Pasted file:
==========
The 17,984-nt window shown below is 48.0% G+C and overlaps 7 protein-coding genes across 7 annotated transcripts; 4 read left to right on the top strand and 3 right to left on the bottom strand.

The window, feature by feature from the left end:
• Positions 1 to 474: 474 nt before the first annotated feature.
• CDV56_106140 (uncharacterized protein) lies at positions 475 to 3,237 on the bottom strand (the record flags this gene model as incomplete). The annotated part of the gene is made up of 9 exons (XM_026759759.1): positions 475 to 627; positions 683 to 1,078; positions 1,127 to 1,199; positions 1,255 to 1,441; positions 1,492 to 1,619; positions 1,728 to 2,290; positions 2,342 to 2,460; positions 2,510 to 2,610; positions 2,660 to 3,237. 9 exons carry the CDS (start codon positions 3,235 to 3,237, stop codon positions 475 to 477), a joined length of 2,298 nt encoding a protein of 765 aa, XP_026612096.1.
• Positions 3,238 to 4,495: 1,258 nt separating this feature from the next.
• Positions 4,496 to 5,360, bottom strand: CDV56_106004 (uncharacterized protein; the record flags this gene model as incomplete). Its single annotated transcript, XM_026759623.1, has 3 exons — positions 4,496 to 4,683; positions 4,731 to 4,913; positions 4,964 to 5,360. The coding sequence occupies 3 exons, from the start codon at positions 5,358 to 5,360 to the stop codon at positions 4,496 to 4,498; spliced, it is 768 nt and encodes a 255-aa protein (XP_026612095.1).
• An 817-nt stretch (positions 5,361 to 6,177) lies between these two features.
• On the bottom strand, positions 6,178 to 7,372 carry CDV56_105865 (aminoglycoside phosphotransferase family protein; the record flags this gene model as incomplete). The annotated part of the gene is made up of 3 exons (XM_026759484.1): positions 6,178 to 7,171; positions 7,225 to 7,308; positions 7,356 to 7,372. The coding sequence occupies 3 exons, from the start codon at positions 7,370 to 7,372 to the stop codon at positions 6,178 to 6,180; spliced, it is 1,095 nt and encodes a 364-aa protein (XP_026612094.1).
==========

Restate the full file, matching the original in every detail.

The 17,984-nt window shown below is 48.0% G+C and overlaps 7 protein-coding genes across 7 annotated transcripts; 4 read left to right on the top strand and 3 right to left on the bottom strand.

The window, feature by feature from the left end:
• Positions 1 to 474: 474 nt before the first annotated feature.
• CDV56_106140 (uncharacterized protein) lies at positions 475 to 3,237 on the bottom strand (the record flags this gene model as incomplete). The annotated part of the gene is made up of 9 exons (XM_026759759.1): positions 475 to 627; positions 683 to 1,078; positions 1,127 to 1,199; positions 1,255 to 1,441; positions 1,492 to 1,619; positions 1,728 to 2,290; positions 2,342 to 2,460; positions 2,510 to 2,610; positions 2,660 to 3,237. 9 exons carry the CDS (start codon positions 3,235 to 3,237, stop codon positions 475 to 477), a joined length of 2,298 nt encoding a protein of 765 aa, XP_026612096.1.
• Positions 3,238 to 4,495: 1,258 nt separating this feature from the next.
• Positions 4,496 to 5,360, bottom strand: CDV56_106004 (uncharacterized protein; the record flags this gene model as incomplete). Its single annotated transcript, XM_026759623.1, has 3 exons — positions 4,496 to 4,683; positions 4,731 to 4,913; positions 4,964 to 5,360. The coding sequence occupies 3 exons, from the start codon at positions 5,358 to 5,360 to the stop codon at positions 4,496 to 4,498; spliced, it is 768 nt and encodes a 255-aa protein (XP_026612095.1).
• An 817-nt stretch (positions 5,361 to 6,177) lies between these two features.
• On the bottom strand, positions 6,178 to 7,372 carry CDV56_105865 (aminoglycoside phosphotransferase family protein; the record flags this gene model as incomplete). The annotated part of the gene is made up of 3 exons (XM_026759484.1): positions 6,178 to 7,171; positions 7,225 to 7,308; positions 7,356 to 7,372. The coding sequence occupies 3 exons, from the start codon at positions 7,370 to 7,372 to the stop codon at positions 6,178 to 6,180; spliced, it is 1,095 nt and encodes a 364-aa protein (XP_026612094.1).